Specialising or Generalising?

One question that has always come to me in the past be it far or near has been, should I specialise or generalise? Now what do I mean by these. Generalising is basically being able to learn topics on a very general level, not going too deep. For example doing studies from kindergarten until the end of your high school, that would be generalising. That is because you are asked to learn multiple subjects but none of them are so deep as to being able to actually use it at a highly complex level. For example, what you might know about an egg back then would be that it contains whites and a yolk and to have a chick grow out of it, it needs to be fertilised. Now, when it comes to specialising, you taking up a branch like science after high school would be it. It doesn’t look like much but you would be getting slightly deeper into a singular subject. When you decide that you would be a zoologist or an electrical engineer you are specialising further. Regarding the example of the egg from earlier, a zoologist might be able to tell you what exactly comprises of that single egg in details all the way from the chemicals in the shell to the yolk.

Now, what I believe after years of experience and being a student of life is that there are multiple factors to consider. Firstly when it comes to everyday life, it is necessary to learn about various topics, subjects in a generalised manner. It is good to be a well rounded person who has understanding of various things; be it simple home remedies or cooking or even fixing a bulb. But it does not have to stop at that, lots of people start with hobbies which is basically getting a bit more specialised at one or more of these generalised subjects and it is great to learn something more about various topics.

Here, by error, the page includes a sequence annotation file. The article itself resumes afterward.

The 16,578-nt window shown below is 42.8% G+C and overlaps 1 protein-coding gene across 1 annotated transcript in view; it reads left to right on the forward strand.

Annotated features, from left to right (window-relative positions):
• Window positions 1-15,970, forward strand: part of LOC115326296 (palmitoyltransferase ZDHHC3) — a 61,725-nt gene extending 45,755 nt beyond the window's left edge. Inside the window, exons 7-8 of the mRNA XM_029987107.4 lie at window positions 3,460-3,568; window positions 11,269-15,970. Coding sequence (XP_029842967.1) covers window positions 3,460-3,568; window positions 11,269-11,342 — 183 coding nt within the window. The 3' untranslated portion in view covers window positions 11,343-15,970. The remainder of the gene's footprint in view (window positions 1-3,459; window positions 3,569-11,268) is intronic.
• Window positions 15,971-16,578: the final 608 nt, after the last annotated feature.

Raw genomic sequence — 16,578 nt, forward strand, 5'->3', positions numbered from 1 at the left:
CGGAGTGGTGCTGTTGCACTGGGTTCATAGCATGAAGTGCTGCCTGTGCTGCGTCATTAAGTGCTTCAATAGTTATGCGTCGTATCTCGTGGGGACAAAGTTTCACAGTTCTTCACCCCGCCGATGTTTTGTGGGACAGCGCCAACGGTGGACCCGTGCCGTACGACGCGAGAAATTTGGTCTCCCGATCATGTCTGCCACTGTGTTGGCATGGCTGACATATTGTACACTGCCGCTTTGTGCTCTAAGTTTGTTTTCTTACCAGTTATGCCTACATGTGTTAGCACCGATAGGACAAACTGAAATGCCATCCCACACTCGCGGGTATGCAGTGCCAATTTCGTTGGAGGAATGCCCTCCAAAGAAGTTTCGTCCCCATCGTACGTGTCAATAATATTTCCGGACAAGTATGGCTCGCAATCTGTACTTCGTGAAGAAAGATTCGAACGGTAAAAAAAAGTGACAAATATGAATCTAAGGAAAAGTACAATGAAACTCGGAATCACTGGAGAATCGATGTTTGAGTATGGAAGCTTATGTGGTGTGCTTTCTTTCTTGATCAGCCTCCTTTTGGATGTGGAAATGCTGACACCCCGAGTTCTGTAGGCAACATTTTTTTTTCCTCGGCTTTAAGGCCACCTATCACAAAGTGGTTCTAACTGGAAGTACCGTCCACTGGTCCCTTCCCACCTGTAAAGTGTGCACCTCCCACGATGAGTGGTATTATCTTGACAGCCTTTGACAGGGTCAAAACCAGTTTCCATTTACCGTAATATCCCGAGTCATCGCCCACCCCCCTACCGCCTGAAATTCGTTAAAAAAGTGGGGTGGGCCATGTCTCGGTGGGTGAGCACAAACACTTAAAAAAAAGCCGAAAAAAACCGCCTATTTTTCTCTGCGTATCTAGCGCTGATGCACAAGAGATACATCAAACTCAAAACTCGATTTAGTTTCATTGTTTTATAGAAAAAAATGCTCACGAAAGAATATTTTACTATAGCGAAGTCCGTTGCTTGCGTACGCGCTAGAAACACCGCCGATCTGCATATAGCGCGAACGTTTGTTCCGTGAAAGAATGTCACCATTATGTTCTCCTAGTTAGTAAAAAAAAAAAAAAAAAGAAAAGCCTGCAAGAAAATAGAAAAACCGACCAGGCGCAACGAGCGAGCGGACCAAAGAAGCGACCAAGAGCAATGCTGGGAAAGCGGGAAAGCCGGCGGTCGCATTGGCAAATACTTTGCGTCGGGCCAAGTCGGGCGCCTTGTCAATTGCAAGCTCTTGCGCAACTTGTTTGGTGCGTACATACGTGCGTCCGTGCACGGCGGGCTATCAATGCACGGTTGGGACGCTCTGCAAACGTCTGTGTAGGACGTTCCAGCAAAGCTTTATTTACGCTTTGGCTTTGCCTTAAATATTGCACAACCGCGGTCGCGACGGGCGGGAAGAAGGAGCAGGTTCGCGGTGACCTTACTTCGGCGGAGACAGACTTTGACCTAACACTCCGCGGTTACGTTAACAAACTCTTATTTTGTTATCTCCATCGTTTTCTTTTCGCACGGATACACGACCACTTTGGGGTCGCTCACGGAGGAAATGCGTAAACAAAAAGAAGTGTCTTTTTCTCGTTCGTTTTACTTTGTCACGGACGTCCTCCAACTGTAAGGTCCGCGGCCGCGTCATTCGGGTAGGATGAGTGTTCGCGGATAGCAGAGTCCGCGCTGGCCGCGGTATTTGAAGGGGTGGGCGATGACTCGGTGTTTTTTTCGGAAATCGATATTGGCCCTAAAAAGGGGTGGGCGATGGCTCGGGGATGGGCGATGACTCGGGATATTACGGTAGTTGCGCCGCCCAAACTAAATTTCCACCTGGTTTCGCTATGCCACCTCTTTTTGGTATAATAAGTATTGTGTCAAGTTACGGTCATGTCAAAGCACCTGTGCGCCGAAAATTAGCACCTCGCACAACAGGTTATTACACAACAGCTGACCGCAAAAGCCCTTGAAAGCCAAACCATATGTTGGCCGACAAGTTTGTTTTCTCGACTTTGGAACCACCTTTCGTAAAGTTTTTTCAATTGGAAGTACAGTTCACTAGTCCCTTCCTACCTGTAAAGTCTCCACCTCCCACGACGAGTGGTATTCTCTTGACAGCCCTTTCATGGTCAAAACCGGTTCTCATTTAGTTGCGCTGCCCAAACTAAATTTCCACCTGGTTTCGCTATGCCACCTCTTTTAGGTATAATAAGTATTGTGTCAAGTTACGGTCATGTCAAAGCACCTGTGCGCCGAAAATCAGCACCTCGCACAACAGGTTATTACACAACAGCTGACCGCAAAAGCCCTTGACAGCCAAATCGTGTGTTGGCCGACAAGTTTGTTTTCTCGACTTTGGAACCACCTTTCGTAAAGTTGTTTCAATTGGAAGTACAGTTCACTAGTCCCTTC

When it comes to your career, it is best to start with a slightly generalised approach, getting a good understanding about various tools of the trade that you are into, to savour various subjects what your career has to offer. For example, if you get into software engineering, you can learn a little about front end development, back end development, infrastructure setup, algorithms, structured programming etc. But as you go further in your career, it is good to learn one single thing in more detail, maybe backend development and then keeping yourself trained to a certain extent on the other topics; this sort of an approach keeps you on top of your game, it also allows you to be ahead of the competition. 

In life, it is necessary to accumulate various skill sets, and that requires you to master a couple of topics, not necessarily go into deep specialisation but good understanding of the topic and then with other topics to have a good enough understanding. You can always use the principle of consistency to learn more regarding specific topics in better detail. This sets you up to be what is known as a polymath (a person who specialises in multiple subjects while having an understanding of various broad topics). Lots of masters of the past were all polymaths, such as Leonardo Da Vinci, Isaac Newton, Benjamin Franklin. They all had one or more topics that they went deep into but other topics they knew overall in a very broad sense. But more about that would be a topic for another day.

On a closing note, what I would say is that a generalised learning approach over a broad set of skills is important, but you should also go deep into some skills; how deep you go is up to you and what you need to do with that knowledge.

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